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Harris Blackwood: Back in the day, a new school year meant new shoes
Harris Blackwood
Harris Blackwood

For kids in school, summer vacation starts off with a bang, but in those final days before going back to the books, the excitement takes a turn.

I understand why school starts so early these days, but I miss the time when we went back on the Tuesday after Labor Day.

By the time we reach the end of August, we were ready to go back and see friends and start the routine of school.

It also meant back-to-school shopping. There would usually be a pair of sneakers (or as we called them “tenny” shoes), and if the price was right, Mama would buy me a new pair of dress shoes or “hard” shoes.

At the place we bought shoes, there was a large woman with her hair piled up on her head. When it was time to try on shoes, she was in charge.

She would tell me to put my foot down on the Brannock device, which measured the length, width and arch of the foot. She would grab my foot by the top and make sure I was firmly anchored on the measuring surface. She would run her thumb down the side and make sure the device was in the proper position.

After sizing, she would disappear to the back and come out with a couple of pairs to try. When she was happy with the fit, she would look up at my mama.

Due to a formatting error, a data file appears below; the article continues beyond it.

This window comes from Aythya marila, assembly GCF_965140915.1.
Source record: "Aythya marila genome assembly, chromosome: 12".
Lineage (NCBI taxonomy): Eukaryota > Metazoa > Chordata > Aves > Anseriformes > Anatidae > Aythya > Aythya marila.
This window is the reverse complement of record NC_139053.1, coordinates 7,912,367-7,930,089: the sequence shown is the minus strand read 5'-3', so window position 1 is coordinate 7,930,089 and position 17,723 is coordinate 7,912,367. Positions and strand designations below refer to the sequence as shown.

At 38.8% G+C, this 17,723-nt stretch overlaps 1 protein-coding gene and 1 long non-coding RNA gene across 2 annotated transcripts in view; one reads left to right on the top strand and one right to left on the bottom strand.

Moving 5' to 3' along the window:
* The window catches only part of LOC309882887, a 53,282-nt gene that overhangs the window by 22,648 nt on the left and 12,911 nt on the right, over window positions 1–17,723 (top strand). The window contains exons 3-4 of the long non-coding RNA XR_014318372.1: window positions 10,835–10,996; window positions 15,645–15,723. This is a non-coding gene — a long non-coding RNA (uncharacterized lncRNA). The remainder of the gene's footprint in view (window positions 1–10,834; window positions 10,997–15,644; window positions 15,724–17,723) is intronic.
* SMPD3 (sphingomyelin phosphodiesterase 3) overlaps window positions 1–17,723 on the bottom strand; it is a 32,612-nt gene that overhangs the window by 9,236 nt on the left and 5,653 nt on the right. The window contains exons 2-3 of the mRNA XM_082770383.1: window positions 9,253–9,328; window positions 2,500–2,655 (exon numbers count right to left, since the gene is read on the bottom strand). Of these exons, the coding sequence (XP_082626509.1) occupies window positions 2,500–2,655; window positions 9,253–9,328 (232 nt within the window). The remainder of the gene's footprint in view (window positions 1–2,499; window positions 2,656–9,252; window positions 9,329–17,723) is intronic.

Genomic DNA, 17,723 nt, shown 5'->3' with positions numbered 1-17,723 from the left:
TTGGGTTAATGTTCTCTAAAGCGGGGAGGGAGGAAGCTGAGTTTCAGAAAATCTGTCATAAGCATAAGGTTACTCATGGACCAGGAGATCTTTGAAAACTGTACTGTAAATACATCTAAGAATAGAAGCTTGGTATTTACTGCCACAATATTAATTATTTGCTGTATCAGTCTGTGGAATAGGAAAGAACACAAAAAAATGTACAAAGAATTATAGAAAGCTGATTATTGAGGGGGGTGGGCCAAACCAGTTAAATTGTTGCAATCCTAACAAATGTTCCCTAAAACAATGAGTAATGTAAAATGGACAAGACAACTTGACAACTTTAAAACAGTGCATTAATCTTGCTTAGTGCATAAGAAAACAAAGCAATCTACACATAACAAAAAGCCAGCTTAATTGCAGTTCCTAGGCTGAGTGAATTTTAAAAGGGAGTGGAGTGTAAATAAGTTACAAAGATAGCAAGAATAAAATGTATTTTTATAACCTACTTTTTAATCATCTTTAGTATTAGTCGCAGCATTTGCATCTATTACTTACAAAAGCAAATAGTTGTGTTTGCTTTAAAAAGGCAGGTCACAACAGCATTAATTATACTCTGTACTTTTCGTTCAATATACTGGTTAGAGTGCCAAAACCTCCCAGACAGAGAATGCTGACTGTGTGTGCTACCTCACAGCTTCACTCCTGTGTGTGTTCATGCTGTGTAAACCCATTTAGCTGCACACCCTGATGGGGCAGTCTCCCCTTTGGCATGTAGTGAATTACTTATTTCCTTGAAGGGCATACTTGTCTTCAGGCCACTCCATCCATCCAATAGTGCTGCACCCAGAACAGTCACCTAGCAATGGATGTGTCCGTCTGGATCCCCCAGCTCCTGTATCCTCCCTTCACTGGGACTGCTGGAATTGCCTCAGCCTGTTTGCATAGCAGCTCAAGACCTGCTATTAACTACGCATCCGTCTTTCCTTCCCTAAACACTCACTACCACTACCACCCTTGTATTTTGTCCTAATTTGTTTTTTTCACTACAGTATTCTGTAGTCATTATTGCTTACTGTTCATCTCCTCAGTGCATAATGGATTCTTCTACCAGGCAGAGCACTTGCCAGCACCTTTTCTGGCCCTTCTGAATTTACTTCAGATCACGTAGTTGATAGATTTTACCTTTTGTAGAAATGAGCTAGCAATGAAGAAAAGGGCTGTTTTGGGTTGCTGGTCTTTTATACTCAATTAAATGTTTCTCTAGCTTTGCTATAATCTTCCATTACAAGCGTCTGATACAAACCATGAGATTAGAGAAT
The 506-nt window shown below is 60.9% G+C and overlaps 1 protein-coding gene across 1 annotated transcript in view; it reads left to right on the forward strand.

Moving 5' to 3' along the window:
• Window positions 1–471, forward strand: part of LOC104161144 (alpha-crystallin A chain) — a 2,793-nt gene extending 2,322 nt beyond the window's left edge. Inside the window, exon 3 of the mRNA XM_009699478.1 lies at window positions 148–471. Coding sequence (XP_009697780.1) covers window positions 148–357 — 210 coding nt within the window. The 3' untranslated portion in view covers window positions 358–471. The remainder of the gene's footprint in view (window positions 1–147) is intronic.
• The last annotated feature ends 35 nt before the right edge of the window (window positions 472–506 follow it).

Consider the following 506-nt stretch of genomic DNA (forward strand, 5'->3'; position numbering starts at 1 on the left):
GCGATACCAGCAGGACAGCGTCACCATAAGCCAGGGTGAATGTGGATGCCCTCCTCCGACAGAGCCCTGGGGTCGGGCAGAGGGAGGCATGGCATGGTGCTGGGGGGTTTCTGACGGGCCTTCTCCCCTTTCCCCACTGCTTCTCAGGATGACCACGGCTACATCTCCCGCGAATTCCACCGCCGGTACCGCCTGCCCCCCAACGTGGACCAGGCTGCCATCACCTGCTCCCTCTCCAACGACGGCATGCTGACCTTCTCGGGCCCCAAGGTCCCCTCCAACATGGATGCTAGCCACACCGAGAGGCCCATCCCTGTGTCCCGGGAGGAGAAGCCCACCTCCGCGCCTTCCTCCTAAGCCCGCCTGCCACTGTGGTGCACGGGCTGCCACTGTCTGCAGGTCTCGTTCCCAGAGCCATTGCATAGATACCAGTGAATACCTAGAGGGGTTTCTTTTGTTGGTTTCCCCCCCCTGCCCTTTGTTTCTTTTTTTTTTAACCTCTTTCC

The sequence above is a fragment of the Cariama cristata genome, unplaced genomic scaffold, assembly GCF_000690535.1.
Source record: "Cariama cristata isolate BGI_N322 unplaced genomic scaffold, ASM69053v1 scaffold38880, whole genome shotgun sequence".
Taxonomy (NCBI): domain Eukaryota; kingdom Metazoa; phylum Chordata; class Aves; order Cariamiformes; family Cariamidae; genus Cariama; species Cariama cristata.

“Mama, we’ve got a good fit and a little bit of room to grow in,” she would say as she depressed the toe of the shoe. She called all parents mama or daddy.

One year, I wanted a pair of penny loafers. The sales lady launched into a lecture of how the loafer lacked the support I needed. I went home loaferless.

As she was ringing up the shoes, she would also make a pitch for some nice dress socks and a can of shoe polish.

“Boys are rough on the toes of shoes and this will keep them looking good for church,” she told mama, who was buying all of this hook, line and sinker.

When it came to clothes, we generally shopped at Belk.

Belk had many partners across the South. The Monroe store was Gallant-Belk (as was the one here in Gainesville).

Harold and Betty Sisk were a husband and wife team who managed the store.

Mr. Sisk was one of those clothing merchants who could look at you from across the store and find your size before you started browsing.

Early on, it was double-knee jeans in the husky size. I found out that they still make double-knee jeans. I didn’t take offense, but I hated the term “husky.” That’s the same name they call sled dogs. I guess that’s better than wide-load jeans.

I don’t know if going back to school is the big deal it was when I was a kid, but it was fun.

I have heard many Gainesvillian’s story about being fitted for kid’s shoes by Bill Schrage at Saul’s. They had that x-ray machine that would let you look at the foot inside the shoe. You didn’t leave the store with an ill-fitting pair of shoes.

The retail world needs more people like the shoe lady, Harold Sisk and Bill Schrage. About the only improvement we can expect these days is faster Internet speed to order stuff online.

Something is wrong with that picture.

Harris Blackwood is a Gainesville resident whose columns appear on the Sunday Life page and on

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